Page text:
Cheng Hao

Ch’eng Hao

 

Born 1032; died 1085. Chinese philosopher; a founder of neo-Confucianism.

Ch’eng Hao, together with his brother Ch’eng I, developed one of the fundamental ideas of neo-Confucianism—the concept of li. Li is a universal law that is both singular and diverse; it is inherent in and governs all people, things, and phenomena. Li is self-evident and independent, and it can be neither increased, or strengthened, nor diminished, or weakened. Ch’eng Hao was greatly concerned with the idea of existence as a continual process of birth and rebirth; all things possess a “life-giving principle”—namely, jen, or “humaneness.” Jen eliminates the barriers between the self and all else, and it unites the heavens, earth, and man.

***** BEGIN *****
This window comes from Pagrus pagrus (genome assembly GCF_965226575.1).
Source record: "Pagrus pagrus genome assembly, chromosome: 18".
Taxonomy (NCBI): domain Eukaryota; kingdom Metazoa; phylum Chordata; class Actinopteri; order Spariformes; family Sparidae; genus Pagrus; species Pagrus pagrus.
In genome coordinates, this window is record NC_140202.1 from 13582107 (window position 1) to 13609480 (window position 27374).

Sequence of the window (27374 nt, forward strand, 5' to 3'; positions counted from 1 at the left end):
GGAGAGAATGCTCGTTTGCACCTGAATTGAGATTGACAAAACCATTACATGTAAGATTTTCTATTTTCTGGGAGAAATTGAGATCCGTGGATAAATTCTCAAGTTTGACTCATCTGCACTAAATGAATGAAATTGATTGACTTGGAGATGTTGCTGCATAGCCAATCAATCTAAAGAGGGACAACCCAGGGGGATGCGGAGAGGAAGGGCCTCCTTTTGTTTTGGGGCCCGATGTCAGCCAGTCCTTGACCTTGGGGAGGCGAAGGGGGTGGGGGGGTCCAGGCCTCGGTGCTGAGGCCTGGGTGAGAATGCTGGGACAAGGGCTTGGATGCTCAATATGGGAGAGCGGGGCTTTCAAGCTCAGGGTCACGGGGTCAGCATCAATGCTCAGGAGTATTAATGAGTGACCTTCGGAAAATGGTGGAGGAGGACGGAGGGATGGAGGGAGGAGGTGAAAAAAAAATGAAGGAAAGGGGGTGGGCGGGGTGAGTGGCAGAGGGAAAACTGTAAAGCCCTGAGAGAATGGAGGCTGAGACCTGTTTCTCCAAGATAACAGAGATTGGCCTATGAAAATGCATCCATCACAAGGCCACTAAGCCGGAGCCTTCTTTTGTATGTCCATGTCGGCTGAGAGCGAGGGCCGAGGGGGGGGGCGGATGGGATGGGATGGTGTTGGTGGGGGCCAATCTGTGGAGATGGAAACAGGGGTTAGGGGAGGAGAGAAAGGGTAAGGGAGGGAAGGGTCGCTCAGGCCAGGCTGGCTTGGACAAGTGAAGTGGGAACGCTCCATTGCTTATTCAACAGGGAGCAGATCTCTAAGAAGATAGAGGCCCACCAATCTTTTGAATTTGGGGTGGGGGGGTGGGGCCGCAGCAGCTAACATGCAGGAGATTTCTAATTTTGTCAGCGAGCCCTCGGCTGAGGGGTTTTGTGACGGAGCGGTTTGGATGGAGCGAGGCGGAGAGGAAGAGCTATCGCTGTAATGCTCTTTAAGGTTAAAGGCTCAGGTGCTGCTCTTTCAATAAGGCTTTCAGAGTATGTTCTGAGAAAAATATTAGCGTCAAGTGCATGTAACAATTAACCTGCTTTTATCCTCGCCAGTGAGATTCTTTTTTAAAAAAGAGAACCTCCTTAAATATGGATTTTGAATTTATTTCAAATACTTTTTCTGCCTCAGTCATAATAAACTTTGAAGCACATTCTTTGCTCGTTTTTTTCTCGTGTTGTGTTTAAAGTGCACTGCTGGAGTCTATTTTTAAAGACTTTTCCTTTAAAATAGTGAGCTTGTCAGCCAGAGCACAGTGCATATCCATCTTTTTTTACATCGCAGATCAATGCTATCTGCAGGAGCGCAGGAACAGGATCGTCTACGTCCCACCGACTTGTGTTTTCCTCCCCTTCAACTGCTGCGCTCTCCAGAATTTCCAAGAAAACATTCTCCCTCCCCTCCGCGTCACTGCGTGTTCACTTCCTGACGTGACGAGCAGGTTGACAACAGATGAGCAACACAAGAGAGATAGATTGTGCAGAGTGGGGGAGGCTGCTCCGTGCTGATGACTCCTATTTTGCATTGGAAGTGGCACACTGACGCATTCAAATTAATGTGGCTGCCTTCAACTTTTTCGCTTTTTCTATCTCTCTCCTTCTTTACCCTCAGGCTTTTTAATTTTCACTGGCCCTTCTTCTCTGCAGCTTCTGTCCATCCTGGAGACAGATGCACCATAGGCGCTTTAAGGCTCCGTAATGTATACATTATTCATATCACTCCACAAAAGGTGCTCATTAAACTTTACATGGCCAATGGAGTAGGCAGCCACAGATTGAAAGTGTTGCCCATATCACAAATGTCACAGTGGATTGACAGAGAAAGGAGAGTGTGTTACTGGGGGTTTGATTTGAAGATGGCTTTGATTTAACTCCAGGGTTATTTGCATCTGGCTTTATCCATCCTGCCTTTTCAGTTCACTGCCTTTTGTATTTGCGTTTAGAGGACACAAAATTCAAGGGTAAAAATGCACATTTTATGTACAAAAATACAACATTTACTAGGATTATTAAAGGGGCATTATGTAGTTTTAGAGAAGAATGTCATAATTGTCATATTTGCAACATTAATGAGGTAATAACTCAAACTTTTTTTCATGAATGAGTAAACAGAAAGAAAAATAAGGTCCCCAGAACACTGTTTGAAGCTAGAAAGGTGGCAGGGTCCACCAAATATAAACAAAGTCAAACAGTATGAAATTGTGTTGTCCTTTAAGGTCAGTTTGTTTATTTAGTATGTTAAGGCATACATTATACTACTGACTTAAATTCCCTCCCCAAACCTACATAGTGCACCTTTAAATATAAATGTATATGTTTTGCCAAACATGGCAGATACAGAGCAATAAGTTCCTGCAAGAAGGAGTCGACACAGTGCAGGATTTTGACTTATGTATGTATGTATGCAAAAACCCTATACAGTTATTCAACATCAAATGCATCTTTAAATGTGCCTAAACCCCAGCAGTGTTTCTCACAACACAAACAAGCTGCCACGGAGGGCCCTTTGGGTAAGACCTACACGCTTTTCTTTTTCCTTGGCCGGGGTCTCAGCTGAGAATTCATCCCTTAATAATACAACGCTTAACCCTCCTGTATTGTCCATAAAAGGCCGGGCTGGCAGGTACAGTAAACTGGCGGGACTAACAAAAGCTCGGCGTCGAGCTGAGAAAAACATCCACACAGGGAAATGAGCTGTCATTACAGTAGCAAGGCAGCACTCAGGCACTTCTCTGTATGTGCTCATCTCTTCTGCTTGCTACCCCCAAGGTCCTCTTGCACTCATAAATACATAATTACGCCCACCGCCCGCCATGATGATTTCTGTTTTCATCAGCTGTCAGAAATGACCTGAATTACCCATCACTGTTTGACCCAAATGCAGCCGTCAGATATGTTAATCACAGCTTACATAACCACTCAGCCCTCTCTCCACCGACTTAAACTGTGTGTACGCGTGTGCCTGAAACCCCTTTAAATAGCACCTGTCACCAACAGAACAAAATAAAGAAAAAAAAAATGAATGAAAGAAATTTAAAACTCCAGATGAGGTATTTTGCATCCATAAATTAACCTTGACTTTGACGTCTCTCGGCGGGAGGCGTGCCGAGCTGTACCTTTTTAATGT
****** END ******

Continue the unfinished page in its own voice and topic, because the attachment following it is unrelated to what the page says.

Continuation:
REFERENCES

See references under CHU HSI.
References in periodicals archive ?
There is no reason that, alongside the study of Anselm, Peter Abelard, or Aquinas, for example, that students of world history and culture should not also be exposed to the works of Cheng Hao and Wang Yang-ming.
This book examines the work of eight key thinkers: Zhou Dun-yi (1017-1073), Shao Yong (1011-1077), Zhang Zai (1020-1077), Cheng Hao (1032-1085), Cheng Yi (1033-1107), Zhu Xi (1130-1200), Lu Xiang-shan (1139-1193), and Wang Yang-ming (1472-1529).